2018 Cochrane

5. Antidepressants versus placebo for panic disorder in adults. (PubMed)

Antidepressants versus placebo for panic disorder in adults. Panic disorder is characterised by repeated, unexpected panic attacks, which represent a discrete period of fear or anxiety that has a rapid onset, reaches a peak within 10 minutes, and in which at least four of 13 characteristic symptoms are experienced, including racing heart, chest pain, sweating, shaking, dizziness, flushing, stomach churning, faintness and breathlessness. It is common in the general population with a lifetime (...) prevalence of 1% to 4%. The treatment of panic disorder includes psychological and pharmacological interventions. Amongst pharmacological agents, the National Institute for Health and Care Excellence (NICE) and the British Association for Psychopharmacology consider antidepressants, mainly selective serotonin reuptake inhibitors (SSRIs), as the first-line treatment for panic disorder, due to their more favourable adverse effect profile over monoamine oxidase inhibitors (MAOIs) and tricyclic

2018 Cochrane

11. Antidepressants for treating depression in dementia. (PubMed)

Antidepressants for treating depression in dementia. The use of antidepressants in dementia accompanied by depressive symptoms is widespread, but their clinical efficacy is uncertain. This review updates an earlier version, first published in 2002.To determine the efficacy and safety of any type of antidepressant for patients who have been diagnosed as having dementia of any type and depression as defined by recognised criteria.We searched ALOIS, the Cochrane Dementia and Cognitive Improvement (...) Group's Specialised Register, on 16 August 2017. ALOIS contains information on trials retrieved from databases and from a number of trial registers and grey literature sources.We included all relevant double-blind, randomised trials comparing any antidepressant drug with placebo, for patients diagnosed as having dementia and depression.Two review authors selected studies for inclusion and extracted data independently. We assessed risk of bias in the included studies using the Cochrane 'Risk of bias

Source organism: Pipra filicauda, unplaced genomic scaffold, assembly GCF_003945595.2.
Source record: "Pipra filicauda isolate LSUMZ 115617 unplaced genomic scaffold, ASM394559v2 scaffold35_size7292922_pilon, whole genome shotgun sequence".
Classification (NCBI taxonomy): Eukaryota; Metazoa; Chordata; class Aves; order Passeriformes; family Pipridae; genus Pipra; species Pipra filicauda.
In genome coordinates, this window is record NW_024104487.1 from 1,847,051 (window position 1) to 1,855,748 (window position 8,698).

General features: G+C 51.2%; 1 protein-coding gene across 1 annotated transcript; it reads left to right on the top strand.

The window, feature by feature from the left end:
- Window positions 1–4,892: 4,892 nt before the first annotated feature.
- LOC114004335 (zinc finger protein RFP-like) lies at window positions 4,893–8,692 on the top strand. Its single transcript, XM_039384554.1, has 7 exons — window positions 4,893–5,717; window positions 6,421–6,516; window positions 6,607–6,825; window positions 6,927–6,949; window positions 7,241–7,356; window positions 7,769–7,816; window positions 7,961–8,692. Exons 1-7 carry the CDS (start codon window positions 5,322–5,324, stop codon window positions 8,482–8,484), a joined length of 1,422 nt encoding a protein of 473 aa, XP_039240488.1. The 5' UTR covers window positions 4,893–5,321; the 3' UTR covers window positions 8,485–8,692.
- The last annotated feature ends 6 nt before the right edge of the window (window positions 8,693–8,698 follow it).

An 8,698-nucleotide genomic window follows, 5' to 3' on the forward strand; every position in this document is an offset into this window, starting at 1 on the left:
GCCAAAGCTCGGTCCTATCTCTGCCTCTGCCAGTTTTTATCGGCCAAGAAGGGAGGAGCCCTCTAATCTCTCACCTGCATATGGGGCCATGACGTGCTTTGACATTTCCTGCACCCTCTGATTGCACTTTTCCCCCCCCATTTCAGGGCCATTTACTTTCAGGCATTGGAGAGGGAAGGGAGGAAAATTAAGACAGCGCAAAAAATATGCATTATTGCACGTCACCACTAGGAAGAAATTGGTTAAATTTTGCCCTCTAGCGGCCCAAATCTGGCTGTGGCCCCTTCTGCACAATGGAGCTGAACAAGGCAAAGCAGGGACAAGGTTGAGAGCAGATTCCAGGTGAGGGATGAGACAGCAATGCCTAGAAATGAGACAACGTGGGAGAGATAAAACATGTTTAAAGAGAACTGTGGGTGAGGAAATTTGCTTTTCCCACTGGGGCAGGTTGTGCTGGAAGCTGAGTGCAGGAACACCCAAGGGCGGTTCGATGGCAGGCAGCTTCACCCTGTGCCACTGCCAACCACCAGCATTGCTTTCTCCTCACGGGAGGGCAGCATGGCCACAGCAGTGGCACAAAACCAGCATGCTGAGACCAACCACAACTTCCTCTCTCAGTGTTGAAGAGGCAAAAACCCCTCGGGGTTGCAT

2018 Cochrane

12. Tricyclic antidepressant overdose

Tricyclic antidepressant overdose Tricyclic antidepressant overdose - Symptoms, diagnosis and treatment | BMJ Best Practice You'll need a subscription to access all of BMJ Best Practice Search  Tricyclic antidepressant overdose Last reviewed: February 2019 Last updated: March 2018 Summary Tricyclic antidepressants have a narrow therapeutic index and therefore become potent cardiovascular and central nervous system toxins in moderate doses. Complications include effects of prolonged hypotension (...) toxicologist or intensive care specialist . Benzodiazepines are the first-line treatment for seizures. Definition An antidepressant overdose occurs when a person ingests an amount of medication that is more than a reasonable and normal dose. Henry JA, Alexander CA, Sener EK. Relative mortality from overdose of antidepressants. BMJ. 1995;310:221-224. http://www.bmj.com/cgi/content/full/310/6974/221 http://www.ncbi.nlm.nih.gov/pubmed/7866123?tool=bestpractice.com Tricyclic antidepressants (TCAs) are the main

2018 BMJ Best Practice

13. Antidepressants for the treatment of depression in people with cancer. (PubMed)

Antidepressants for the treatment of depression in people with cancer. Major depression and other depressive conditions are common in people with cancer. These conditions are not easily detectable in clinical practice, due to the overlap between medical and psychiatric symptoms, as described by diagnostic manuals such as the Diagnostic and Statistical Manual of Mental Disorders (DSM) and International Classification of Diseases (ICD). Moreover, it is particularly challenging to distinguish (...) between pathological and normal reactions to such a severe illness. Depressive symptoms, even in subthreshold manifestations, have been shown to have a negative impact in terms of quality of life, compliance with anti-cancer treatment, suicide risk and likely even the mortality rate for the cancer itself. Randomised controlled trials (RCTs) on the efficacy, tolerability and acceptability of antidepressants in this population are few and often report conflicting results.To assess the efficacy